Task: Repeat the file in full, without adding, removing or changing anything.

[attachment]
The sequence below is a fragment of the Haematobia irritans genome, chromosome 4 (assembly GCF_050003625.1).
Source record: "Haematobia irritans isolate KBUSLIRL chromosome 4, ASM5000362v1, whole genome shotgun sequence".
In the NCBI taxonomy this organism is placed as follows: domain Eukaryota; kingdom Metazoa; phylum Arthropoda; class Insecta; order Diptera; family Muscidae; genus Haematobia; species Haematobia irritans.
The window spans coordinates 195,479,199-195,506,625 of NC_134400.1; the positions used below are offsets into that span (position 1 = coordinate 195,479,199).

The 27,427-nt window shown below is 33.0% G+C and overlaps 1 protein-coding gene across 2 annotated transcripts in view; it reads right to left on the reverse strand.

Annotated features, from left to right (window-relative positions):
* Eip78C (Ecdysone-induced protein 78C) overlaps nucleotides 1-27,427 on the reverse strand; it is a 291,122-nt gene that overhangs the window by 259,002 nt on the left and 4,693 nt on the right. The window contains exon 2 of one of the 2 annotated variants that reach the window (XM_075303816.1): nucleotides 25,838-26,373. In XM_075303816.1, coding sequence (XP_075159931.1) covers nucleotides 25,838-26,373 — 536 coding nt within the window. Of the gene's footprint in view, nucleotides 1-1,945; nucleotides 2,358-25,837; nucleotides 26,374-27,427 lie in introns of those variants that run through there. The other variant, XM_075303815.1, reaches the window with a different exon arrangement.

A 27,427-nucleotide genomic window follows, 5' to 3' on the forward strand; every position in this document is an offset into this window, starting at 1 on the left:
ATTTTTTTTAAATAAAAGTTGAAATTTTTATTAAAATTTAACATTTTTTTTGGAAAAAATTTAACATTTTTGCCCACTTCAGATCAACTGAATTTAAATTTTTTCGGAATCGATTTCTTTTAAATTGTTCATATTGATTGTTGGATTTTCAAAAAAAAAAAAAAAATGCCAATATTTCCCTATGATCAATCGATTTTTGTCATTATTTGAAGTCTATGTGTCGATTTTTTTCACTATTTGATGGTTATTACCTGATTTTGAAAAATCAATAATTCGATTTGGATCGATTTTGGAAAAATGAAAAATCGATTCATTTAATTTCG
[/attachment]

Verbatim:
The sequence below is a fragment of the Haematobia irritans genome, chromosome 4 (assembly GCF_050003625.1).
Source record: "Haematobia irritans isolate KBUSLIRL chromosome 4, ASM5000362v1, whole genome shotgun sequence".
In the NCBI taxonomy this organism is placed as follows: domain Eukaryota; kingdom Metazoa; phylum Arthropoda; class Insecta; order Diptera; family Muscidae; genus Haematobia; species Haematobia irritans.
The window spans coordinates 195,479,199-195,506,625 of NC_134400.1; the positions used below are offsets into that span (position 1 = coordinate 195,479,199).

The 27,427-nt window shown below is 33.0% G+C and overlaps 1 protein-coding gene across 2 annotated transcripts in view; it reads right to left on the reverse strand.

Annotated features, from left to right (window-relative positions):
* Eip78C (Ecdysone-induced protein 78C) overlaps nucleotides 1-27,427 on the reverse strand; it is a 291,122-nt gene that overhangs the window by 259,002 nt on the left and 4,693 nt on the right. The window contains exon 2 of one of the 2 annotated variants that reach the window (XM_075303816.1): nucleotides 25,838-26,373. In XM_075303816.1, coding sequence (XP_075159931.1) covers nucleotides 25,838-26,373 — 536 coding nt within the window. Of the gene's footprint in view, nucleotides 1-1,945; nucleotides 2,358-25,837; nucleotides 26,374-27,427 lie in introns of those variants that run through there. The other variant, XM_075303815.1, reaches the window with a different exon arrangement.

A 27,427-nucleotide genomic window follows, 5' to 3' on the forward strand; every position in this document is an offset into this window, starting at 1 on the left:
ATTTTTTTTAAATAAAAGTTGAAATTTTTATTAAAATTTAACATTTTTTTTGGAAAAAATTTAACATTTTTGCCCACTTCAGATCAACTGAATTTAAATTTTTTCGGAATCGATTTCTTTTAAATTGTTCATATTGATTGTTGGATTTTCAAAAAAAAAAAAAAAATGCCAATATTTCCCTATGATCAATCGATTTTTGTCATTATTTGAAGTCTATGTGTCGATTTTTTTCACTATTTGATGGTTATTACCTGATTTTGAAAAATCAATAATTCGATTTGGATCGATTTTGGAAAAATGAAAAATCGATTCATTTAATTTCG